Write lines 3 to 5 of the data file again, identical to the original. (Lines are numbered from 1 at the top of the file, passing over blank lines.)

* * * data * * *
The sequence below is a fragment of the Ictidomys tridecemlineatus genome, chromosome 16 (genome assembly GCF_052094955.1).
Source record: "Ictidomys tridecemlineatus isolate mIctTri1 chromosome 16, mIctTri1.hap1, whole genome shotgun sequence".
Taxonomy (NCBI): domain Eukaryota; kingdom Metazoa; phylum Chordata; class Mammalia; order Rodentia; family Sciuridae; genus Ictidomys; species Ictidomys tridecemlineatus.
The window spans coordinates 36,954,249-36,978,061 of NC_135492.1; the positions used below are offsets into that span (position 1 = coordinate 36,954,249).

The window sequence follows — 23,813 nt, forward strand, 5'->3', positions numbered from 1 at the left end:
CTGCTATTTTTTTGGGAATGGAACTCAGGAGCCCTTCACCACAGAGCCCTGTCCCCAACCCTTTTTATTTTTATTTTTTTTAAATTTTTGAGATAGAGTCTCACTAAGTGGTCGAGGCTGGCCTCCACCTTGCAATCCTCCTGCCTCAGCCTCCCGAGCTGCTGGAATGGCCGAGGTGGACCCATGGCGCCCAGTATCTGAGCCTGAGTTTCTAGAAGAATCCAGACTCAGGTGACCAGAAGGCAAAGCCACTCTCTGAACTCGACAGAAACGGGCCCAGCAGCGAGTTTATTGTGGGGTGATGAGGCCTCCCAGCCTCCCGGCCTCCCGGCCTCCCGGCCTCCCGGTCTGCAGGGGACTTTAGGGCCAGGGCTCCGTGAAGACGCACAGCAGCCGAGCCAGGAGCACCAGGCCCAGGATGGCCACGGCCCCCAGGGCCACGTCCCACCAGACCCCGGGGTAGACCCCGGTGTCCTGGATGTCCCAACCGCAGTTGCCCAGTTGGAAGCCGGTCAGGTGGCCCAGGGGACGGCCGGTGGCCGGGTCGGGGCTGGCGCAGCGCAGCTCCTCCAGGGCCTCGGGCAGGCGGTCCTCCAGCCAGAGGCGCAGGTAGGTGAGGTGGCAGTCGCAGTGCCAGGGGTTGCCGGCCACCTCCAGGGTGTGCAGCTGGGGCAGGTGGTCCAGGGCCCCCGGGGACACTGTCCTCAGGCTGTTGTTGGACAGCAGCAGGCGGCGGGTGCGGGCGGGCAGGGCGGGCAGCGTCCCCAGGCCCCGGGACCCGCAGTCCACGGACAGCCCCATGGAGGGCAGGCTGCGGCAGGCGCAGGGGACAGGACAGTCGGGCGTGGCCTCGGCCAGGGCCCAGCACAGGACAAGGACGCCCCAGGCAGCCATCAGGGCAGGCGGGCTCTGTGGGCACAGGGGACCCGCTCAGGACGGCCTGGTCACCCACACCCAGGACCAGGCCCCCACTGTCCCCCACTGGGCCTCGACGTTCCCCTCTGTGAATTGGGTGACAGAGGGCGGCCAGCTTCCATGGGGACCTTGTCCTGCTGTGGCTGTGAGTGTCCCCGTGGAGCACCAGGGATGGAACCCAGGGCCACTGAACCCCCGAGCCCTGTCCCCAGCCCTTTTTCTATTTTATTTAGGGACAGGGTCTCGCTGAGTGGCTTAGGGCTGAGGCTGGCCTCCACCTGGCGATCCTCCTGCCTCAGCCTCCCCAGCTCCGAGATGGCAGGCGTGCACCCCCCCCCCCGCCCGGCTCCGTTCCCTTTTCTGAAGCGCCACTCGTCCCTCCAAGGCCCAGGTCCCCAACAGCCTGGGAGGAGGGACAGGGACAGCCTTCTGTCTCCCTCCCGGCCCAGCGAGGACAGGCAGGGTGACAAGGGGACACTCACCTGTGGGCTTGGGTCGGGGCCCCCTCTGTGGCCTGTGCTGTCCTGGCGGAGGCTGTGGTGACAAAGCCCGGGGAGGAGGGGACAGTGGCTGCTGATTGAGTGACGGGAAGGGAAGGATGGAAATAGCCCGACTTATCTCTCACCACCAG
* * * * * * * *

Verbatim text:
Taxonomy (NCBI): domain Eukaryota; kingdom Metazoa; phylum Chordata; class Mammalia; order Rodentia; family Sciuridae; genus Ictidomys; species Ictidomys tridecemlineatus.
The window spans coordinates 36,954,249-36,978,061 of NC_135492.1; the positions used below are offsets into that span (position 1 = coordinate 36,954,249).

The window sequence follows — 23,813 nt, forward strand, 5'->3', positions numbered from 1 at the left end: